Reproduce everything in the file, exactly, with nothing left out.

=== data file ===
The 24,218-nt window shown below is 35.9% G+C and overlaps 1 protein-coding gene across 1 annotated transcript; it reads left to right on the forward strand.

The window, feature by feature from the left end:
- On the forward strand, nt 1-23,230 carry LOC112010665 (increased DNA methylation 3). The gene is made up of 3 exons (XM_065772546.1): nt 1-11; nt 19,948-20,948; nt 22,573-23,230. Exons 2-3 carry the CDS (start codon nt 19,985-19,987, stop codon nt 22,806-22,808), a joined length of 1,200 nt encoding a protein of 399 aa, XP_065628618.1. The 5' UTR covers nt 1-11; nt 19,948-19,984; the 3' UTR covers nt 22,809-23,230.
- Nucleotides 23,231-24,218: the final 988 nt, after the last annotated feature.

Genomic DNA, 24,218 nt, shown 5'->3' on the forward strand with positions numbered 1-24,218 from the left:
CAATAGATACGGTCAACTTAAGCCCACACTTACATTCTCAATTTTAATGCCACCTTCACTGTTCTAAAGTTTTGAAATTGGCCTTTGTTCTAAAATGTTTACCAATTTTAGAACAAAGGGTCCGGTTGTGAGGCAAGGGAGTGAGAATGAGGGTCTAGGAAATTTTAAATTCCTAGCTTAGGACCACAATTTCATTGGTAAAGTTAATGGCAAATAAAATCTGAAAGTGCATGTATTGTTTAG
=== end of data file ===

The 24,218-nt window shown below is 35.9% G+C and overlaps 1 protein-coding gene across 1 annotated transcript; it reads left to right on the forward strand.

The window, feature by feature from the left end:
- On the forward strand, nt 1-23,230 carry LOC112010665 (increased DNA methylation 3). The gene is made up of 3 exons (XM_065772546.1): nt 1-11; nt 19,948-20,948; nt 22,573-23,230. Exons 2-3 carry the CDS (start codon nt 19,985-19,987, stop codon nt 22,806-22,808), a joined length of 1,200 nt encoding a protein of 399 aa, XP_065628618.1. The 5' UTR covers nt 1-11; nt 19,948-19,984; the 3' UTR covers nt 22,809-23,230.
- Nucleotides 23,231-24,218: the final 988 nt, after the last annotated feature.

Genomic DNA, 24,218 nt, shown 5'->3' on the forward strand with positions numbered 1-24,218 from the left:
CAATAGATACGGTCAACTTAAGCCCACACTTACATTCTCAATTTTAATGCCACCTTCACTGTTCTAAAGTTTTGAAATTGGCCTTTGTTCTAAAATGTTTACCAATTTTAGAACAAAGGGTCCGGTTGTGAGGCAAGGGAGTGAGAATGAGGGTCTAGGAAATTTTAAATTCCTAGCTTAGGACCACAATTTCATTGGTAAAGTTAATGGCAAATAAAATCTGAAAGTGCATGTATTGTTTAG